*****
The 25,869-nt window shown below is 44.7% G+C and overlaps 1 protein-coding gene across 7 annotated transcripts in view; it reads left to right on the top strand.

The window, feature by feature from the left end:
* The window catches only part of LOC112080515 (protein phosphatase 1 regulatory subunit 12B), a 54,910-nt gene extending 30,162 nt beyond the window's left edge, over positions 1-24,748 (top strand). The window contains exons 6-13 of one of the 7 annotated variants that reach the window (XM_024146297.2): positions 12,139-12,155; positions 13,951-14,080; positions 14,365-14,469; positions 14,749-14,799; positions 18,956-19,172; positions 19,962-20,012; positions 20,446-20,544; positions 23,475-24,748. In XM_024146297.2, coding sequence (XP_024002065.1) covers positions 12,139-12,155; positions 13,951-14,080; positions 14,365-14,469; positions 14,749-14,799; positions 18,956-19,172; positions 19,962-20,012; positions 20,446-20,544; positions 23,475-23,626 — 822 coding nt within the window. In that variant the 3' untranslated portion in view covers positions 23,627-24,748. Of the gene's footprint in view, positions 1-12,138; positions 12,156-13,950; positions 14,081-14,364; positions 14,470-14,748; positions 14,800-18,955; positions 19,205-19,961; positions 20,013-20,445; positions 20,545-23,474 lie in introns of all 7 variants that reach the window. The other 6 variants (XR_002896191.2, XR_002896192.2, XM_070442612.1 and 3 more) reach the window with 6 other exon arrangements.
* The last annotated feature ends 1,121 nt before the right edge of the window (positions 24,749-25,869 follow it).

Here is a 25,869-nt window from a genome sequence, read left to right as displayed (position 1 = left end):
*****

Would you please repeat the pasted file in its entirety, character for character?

The 25,869-nt window shown below is 44.7% G+C and overlaps 1 protein-coding gene across 7 annotated transcripts in view; it reads left to right on the top strand.

The window, feature by feature from the left end:
* The window catches only part of LOC112080515 (protein phosphatase 1 regulatory subunit 12B), a 54,910-nt gene extending 30,162 nt beyond the window's left edge, over positions 1-24,748 (top strand). The window contains exons 6-13 of one of the 7 annotated variants that reach the window (XM_024146297.2): positions 12,139-12,155; positions 13,951-14,080; positions 14,365-14,469; positions 14,749-14,799; positions 18,956-19,172; positions 19,962-20,012; positions 20,446-20,544; positions 23,475-24,748. In XM_024146297.2, coding sequence (XP_024002065.1) covers positions 12,139-12,155; positions 13,951-14,080; positions 14,365-14,469; positions 14,749-14,799; positions 18,956-19,172; positions 19,962-20,012; positions 20,446-20,544; positions 23,475-23,626 — 822 coding nt within the window. In that variant the 3' untranslated portion in view covers positions 23,627-24,748. Of the gene's footprint in view, positions 1-12,138; positions 12,156-13,950; positions 14,081-14,364; positions 14,470-14,748; positions 14,800-18,955; positions 19,205-19,961; positions 20,013-20,445; positions 20,545-23,474 lie in introns of all 7 variants that reach the window. The other 6 variants (XR_002896191.2, XR_002896192.2, XM_070442612.1 and 3 more) reach the window with 6 other exon arrangements.
* The last annotated feature ends 1,121 nt before the right edge of the window (positions 24,749-25,869 follow it).

Here is a 25,869-nt window from a genome sequence, read left to right as displayed (position 1 = left end):